That’s just a sample of the most common ones you’re likely to find on an average search. There are also a lot more additional features, and different ones will show up on different types of search – products, locations, events, answers to questions etc.

Google Update - March 2024
Google Update - March 2024

Why have all those changes been made?

Google’s rationale for all these tweaks and additions has always been presented as one overarching aim: to enhance the user experience. On the face of it, these changes do often do just that. However, it’s not quite that simple – there’s also quite a few instances in which all these additions to the SERPs do exactly the opposite.

In other words, they may actually diminish the user experience by making the organic results (those ten blue links) harder to find in a slew of multi-media ads, related queries, imagery and prompts to search again. When it comes to design, there’s a very thin line between functional and overwhelming.

It’s also worth noting that there’s been a notable rise in reporting about the decline in quality of Google Search – and not just in the industry press, but in the mainstream news too. Now, obviously people have been saying this since time immemorial, but a new study seems to give significant credence to that idea. The prevailing theory at the moment is that Google is sacrificing organic search quality in order to drive ad clicks.

The onset of AI content isn’t helping either, and it’s possible that Google is concentrating so much on bringing AI into its SERPs to compete with ChatGPT and Bing that it’s letting its core business slip away.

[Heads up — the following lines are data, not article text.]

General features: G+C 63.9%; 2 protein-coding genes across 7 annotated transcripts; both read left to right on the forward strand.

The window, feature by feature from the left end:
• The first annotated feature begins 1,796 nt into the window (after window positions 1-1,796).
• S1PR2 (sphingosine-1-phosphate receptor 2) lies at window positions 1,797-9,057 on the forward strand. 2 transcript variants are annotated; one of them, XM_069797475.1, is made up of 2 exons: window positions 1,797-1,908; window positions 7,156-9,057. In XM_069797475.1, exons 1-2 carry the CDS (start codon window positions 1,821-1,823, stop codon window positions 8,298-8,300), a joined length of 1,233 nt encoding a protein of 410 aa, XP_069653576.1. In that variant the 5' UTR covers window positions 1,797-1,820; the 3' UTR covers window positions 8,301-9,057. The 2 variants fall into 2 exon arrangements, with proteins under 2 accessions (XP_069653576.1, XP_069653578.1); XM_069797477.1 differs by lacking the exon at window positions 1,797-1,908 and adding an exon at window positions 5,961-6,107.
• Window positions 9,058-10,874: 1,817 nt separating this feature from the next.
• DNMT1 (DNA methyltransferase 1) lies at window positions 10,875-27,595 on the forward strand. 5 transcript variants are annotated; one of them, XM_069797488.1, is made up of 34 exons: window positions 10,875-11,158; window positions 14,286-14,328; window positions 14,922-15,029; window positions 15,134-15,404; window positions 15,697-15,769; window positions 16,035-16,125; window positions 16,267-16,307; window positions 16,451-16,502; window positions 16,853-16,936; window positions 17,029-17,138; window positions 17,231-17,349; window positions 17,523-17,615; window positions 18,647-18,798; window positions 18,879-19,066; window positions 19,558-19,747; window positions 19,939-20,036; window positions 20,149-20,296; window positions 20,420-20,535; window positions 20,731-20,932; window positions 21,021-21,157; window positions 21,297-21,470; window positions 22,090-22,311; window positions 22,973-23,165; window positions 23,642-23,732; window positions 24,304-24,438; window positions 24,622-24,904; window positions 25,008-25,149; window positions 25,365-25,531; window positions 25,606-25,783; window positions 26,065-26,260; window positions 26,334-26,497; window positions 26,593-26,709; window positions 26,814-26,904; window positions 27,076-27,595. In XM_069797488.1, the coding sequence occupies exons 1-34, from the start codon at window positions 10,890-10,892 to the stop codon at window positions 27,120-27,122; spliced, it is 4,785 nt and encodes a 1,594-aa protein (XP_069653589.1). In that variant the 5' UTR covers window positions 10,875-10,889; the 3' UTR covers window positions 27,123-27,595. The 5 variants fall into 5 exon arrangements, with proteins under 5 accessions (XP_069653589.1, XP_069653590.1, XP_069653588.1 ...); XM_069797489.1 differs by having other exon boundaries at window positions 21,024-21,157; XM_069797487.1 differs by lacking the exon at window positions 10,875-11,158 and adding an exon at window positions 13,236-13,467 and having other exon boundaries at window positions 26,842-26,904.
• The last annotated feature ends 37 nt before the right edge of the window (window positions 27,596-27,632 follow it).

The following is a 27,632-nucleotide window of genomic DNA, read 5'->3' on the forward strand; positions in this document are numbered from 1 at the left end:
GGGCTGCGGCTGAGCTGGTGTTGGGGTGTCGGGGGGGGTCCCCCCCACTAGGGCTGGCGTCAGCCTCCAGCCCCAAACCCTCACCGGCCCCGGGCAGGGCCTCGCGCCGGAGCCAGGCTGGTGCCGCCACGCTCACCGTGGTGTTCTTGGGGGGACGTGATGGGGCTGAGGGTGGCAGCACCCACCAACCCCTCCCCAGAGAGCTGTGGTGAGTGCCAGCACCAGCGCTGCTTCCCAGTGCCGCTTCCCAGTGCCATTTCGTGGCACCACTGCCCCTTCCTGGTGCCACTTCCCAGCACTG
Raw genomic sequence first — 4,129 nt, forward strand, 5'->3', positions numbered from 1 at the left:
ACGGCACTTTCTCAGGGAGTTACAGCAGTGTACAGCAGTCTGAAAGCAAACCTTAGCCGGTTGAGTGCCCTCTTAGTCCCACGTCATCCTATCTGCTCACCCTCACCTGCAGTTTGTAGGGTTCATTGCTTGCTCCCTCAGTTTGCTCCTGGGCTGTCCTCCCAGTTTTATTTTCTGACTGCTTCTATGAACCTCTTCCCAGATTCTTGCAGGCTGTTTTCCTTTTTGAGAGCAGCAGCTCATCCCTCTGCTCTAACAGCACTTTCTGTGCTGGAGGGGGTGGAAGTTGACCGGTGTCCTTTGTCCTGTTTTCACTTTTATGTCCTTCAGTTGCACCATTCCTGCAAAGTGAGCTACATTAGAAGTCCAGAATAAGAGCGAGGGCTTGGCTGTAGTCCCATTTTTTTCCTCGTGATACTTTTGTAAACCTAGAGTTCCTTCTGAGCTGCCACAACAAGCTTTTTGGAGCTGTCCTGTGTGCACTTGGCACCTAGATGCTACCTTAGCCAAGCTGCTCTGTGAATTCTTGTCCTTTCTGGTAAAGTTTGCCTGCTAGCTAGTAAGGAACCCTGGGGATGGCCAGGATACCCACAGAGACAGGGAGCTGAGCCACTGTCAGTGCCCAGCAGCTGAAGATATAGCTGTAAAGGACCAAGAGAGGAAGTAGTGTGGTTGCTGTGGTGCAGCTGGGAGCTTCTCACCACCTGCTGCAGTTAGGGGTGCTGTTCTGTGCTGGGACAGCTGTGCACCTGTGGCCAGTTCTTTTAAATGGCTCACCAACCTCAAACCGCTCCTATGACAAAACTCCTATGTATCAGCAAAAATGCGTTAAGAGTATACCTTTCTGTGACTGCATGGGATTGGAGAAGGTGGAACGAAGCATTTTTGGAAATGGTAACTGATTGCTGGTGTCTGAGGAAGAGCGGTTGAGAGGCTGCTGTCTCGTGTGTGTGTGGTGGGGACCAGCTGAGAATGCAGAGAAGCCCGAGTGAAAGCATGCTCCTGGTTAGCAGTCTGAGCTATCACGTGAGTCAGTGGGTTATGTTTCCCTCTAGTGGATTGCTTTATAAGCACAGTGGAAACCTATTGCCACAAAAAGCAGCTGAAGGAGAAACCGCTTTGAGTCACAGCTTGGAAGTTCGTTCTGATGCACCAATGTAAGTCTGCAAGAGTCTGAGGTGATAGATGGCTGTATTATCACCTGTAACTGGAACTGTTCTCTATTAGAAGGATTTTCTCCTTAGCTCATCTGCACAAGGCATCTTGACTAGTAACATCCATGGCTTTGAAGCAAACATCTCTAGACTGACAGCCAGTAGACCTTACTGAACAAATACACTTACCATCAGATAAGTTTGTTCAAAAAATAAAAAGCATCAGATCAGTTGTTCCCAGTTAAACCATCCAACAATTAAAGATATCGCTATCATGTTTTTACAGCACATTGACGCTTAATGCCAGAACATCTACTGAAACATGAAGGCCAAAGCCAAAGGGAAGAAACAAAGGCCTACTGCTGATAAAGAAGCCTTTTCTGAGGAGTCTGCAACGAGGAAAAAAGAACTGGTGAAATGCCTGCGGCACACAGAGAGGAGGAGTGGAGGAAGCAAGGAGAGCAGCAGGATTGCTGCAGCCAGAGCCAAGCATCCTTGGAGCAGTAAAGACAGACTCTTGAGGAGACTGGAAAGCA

Are all these changes positive then?

Well, it depends on who you ask! Most people think of Google as first and foremost a search engine, used to find information that answers their specific queries. That was certainly its modus operandi when it first started out, over 25 years ago. Over the intervening decades though, Google has branched out considerably (and some would say too much). Today it’s a digital shop window, email platform, cloud storage platform, just to name a few. Even briefly a gaming platform and social network (the ill-fated Google Stadia and Google+, respectively) – all in addition to its core function as a search engine.

So, all that brings us to our main question…

What do you think?

Do you feel Google has gotten more or less useful as it’s progressively added more features? Do you mind whether you’re clicking on an advertisement or an organic search result, as long as it still takes you to where you need to be? Are all these extra features just a distraction, or do they help?

We’d love to hear from you – we’ve set up a survey here where you can share your thoughts. (We’re not collecting or storing any personal details – all answers will be anonymous.)

Whatever you think of Google Search, if you’re looking for the best ways to bump your business up to the top of organic results, you’re in exactly the right place. Here at 21Digital, we now have more than 20 years of web development experience, so you can trust us to know exactly what it takes to implement an effective SEO Campaign. We are a multi award-winning agency specialising in lead generation and ecommerce, providing digital marketing services including web design, web development, SEO, Google Ads, digital consultancy, social media marketing and email marketing.


Give us a call on 01254 660 560, or email us on hello@21digital.agency and let’s talk!